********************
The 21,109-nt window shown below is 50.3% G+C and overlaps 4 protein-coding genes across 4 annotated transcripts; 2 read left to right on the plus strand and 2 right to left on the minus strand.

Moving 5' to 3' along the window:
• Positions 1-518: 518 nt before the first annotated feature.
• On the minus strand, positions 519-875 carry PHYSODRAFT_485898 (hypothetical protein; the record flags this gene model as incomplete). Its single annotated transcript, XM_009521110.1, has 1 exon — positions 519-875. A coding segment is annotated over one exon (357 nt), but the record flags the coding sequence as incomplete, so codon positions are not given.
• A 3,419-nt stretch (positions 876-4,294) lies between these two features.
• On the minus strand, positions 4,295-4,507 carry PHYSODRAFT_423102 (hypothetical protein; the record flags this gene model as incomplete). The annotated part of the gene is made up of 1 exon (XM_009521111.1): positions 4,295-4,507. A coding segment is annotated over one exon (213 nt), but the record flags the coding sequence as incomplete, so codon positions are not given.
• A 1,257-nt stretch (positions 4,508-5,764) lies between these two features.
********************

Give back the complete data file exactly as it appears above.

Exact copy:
The 21,109-nt window shown below is 50.3% G+C and overlaps 4 protein-coding genes across 4 annotated transcripts; 2 read left to right on the plus strand and 2 right to left on the minus strand.

Moving 5' to 3' along the window:
• Positions 1-518: 518 nt before the first annotated feature.
• On the minus strand, positions 519-875 carry PHYSODRAFT_485898 (hypothetical protein; the record flags this gene model as incomplete). Its single annotated transcript, XM_009521110.1, has 1 exon — positions 519-875. A coding segment is annotated over one exon (357 nt), but the record flags the coding sequence as incomplete, so codon positions are not given.
• A 3,419-nt stretch (positions 876-4,294) lies between these two features.
• On the minus strand, positions 4,295-4,507 carry PHYSODRAFT_423102 (hypothetical protein; the record flags this gene model as incomplete). The annotated part of the gene is made up of 1 exon (XM_009521111.1): positions 4,295-4,507. A coding segment is annotated over one exon (213 nt), but the record flags the coding sequence as incomplete, so codon positions are not given.
• A 1,257-nt stretch (positions 4,508-5,764) lies between these two features.